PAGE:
Due to continuous administration changes, extensive policy differences, and the democratic process, it is almost impossible to declare the War on Poverty a lost cause when it has barely been addressed. President Lyndon B. Johnson’s Great Society was successful in lowering the poverty rate from a whopping 22.2% in 1960 to an all-time low of 11.1% in 1973. Unfortunately, focus shifted away from President Johnson’s fiscal efforts to combat  poverty in America to financing the Vietnam War and, later, the Cold War against the Soviet Union. Moreover, Reaganomics, an economic plan that revolved around the reduction of taxes and an obsession with budget balancing, stagnated the effects of President Johnson’s welfare and education programs. It was only when President Obama and the Democrats passed the Affordable Care Act in 2009 that the War finally resumed, despite the considerable opposition it continues to meet.

Of course, it is not too late to begin enacting serious measures to address the War on Poverty, but first the divide between the two parties must be bridged. Both Republicans and Democrats want to aid the 15% of Americans living in poverty, but they want to provide relief to impoverished Americans in different ways.  Republicans denounce the culture of poverty and dislike programs such as food stamps and government housing because they believe citizens are being encouraged to rely on the system rather than seek employment. Instead, they believe that concentrating on the country’s economic recovery would be a more worthwhile endeavor. Meanwhile, Democrats are more likely to “throw money at the problem” by simply increasing welfare funding, and they argue that such measures are exceptionally feasible in this context. Yet if the history of the War on Poverty has taught Americans anything, it is that the solutions these two sides offer cannot be implemented interchangeably. Instead of complaining, as politicians like Steve Southerland have, that the War is not effective or feasible, Congress should hammer out a comprehensive, bipartisan plan to address poverty in the near future. But we know how difficult that will be, considering the fact that the 113th Congress cannot even pass a simple budget extension without shutting down the government.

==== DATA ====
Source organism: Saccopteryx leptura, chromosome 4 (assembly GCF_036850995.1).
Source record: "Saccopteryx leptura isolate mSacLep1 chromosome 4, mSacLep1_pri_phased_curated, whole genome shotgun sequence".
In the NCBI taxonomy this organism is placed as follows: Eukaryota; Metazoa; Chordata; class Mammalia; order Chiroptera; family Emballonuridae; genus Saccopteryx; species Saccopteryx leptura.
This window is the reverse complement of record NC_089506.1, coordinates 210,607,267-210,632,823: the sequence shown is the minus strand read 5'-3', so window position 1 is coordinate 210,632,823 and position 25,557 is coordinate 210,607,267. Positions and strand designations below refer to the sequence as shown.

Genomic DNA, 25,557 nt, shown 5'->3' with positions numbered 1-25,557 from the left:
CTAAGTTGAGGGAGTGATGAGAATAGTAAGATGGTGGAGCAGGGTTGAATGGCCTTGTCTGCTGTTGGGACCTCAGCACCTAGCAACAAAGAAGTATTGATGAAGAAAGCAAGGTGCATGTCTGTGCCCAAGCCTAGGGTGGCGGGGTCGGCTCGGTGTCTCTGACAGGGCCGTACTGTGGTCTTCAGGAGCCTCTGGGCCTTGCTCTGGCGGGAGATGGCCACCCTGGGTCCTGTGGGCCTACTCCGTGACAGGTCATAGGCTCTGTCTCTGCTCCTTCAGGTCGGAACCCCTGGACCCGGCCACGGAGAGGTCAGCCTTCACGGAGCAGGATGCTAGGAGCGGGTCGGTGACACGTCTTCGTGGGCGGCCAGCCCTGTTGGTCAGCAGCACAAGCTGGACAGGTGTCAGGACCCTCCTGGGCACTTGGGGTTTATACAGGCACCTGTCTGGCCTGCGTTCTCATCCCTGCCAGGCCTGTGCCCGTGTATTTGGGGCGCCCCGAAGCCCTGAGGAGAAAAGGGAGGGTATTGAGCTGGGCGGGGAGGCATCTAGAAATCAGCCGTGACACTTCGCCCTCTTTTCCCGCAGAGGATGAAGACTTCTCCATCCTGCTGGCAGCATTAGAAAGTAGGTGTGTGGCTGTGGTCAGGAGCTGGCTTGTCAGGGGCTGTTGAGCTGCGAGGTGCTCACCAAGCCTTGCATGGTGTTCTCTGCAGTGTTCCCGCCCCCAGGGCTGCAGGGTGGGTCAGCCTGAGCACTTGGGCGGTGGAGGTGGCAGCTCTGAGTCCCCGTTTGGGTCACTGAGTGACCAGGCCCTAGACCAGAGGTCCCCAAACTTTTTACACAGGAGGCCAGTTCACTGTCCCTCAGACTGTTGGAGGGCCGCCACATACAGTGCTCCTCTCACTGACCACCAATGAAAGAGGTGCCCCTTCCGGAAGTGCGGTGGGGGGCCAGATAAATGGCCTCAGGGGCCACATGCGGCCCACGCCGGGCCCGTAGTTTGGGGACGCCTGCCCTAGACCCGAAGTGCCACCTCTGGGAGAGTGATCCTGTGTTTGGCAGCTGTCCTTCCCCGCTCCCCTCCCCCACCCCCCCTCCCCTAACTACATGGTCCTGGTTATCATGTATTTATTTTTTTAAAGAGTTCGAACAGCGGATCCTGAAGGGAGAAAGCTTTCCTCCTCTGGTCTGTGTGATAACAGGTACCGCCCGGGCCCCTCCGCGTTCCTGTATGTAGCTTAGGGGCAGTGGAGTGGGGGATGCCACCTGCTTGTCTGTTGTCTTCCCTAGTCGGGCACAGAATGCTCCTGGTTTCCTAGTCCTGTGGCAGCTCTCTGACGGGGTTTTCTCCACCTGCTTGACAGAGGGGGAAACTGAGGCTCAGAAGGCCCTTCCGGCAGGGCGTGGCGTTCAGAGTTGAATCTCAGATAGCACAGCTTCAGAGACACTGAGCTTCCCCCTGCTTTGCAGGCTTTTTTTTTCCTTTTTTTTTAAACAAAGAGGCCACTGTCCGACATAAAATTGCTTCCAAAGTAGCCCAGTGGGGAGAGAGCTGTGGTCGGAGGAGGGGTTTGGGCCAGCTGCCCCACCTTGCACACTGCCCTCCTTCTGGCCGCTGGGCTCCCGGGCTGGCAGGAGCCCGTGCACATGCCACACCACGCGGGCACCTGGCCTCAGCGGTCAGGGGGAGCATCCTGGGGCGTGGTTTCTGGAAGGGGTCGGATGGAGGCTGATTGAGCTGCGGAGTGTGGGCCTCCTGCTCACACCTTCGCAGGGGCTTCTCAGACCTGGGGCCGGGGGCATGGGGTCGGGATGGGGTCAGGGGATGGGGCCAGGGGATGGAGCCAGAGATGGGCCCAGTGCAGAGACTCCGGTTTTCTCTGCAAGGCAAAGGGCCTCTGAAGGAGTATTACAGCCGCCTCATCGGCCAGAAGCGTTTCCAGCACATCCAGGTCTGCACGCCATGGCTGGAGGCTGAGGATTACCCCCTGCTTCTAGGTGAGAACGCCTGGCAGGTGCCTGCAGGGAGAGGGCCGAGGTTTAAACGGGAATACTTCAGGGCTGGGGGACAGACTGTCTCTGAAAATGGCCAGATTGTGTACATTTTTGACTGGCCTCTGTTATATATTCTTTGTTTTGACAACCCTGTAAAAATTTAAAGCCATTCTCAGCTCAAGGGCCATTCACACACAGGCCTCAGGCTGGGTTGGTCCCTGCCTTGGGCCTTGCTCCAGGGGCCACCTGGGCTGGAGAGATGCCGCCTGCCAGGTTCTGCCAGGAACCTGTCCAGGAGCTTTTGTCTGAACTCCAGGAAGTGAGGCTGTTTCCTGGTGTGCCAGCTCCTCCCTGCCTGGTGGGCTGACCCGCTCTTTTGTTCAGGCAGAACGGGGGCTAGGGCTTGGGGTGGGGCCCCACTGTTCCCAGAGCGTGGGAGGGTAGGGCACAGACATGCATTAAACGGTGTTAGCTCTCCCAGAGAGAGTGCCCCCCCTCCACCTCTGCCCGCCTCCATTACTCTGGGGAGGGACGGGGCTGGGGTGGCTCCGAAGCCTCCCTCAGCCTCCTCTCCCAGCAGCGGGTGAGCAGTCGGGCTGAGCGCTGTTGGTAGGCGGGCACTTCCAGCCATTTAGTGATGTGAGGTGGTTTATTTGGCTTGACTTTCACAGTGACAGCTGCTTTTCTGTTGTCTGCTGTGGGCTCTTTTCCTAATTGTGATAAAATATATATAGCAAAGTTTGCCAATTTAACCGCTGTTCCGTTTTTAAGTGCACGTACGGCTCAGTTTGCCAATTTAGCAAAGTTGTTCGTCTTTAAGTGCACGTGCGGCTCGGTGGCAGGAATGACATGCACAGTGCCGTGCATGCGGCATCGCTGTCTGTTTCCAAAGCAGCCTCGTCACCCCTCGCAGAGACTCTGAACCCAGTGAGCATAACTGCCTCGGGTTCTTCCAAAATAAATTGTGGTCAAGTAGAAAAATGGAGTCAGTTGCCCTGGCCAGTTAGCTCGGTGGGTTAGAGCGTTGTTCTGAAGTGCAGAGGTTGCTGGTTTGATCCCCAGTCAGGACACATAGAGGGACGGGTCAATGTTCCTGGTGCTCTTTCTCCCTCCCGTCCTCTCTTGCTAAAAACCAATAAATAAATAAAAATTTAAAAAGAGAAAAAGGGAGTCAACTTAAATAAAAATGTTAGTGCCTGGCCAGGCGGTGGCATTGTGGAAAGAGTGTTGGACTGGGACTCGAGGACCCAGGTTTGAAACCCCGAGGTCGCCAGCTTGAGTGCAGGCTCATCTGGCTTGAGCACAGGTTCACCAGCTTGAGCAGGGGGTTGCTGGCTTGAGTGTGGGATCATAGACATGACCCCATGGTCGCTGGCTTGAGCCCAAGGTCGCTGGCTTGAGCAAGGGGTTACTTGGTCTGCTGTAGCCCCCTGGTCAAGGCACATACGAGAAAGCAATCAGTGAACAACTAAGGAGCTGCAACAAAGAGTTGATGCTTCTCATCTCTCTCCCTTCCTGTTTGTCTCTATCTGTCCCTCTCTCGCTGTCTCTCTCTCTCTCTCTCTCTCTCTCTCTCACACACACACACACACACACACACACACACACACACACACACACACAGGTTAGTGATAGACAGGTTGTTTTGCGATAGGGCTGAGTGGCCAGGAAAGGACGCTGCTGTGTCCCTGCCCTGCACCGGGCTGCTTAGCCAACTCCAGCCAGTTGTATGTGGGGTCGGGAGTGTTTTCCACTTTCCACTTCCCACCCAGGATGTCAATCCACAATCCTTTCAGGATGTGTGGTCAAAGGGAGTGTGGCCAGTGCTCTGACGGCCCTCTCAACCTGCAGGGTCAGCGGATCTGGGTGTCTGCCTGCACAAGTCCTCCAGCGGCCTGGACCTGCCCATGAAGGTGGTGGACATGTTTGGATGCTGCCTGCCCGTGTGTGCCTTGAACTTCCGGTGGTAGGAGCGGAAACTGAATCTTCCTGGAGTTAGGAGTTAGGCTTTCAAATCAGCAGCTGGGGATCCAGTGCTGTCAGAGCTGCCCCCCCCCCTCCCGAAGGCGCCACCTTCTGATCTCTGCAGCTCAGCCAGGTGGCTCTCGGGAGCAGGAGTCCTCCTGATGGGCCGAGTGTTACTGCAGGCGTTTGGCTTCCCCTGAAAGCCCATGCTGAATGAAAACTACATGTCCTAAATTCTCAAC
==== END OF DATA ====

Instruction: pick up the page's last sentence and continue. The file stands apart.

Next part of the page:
Ultimately, it is too soon to wave our white flags and admit defeat in the War on Poverty, as it hasn’t been fought properly in the first place. Despite its half-hearted support, the endeavor has decreased poverty rates drastically since its implementation, which speaks for its benefits and the usefulness of welfare programs. The fact that this war has been somewhat successful, especially at its inception, means that it is indeed a war worth continuing to fight. Wake up, America: fifty years is much too long a time to delay a war. For the sake of our country and its future, we need to finally take a definitive stand against poverty.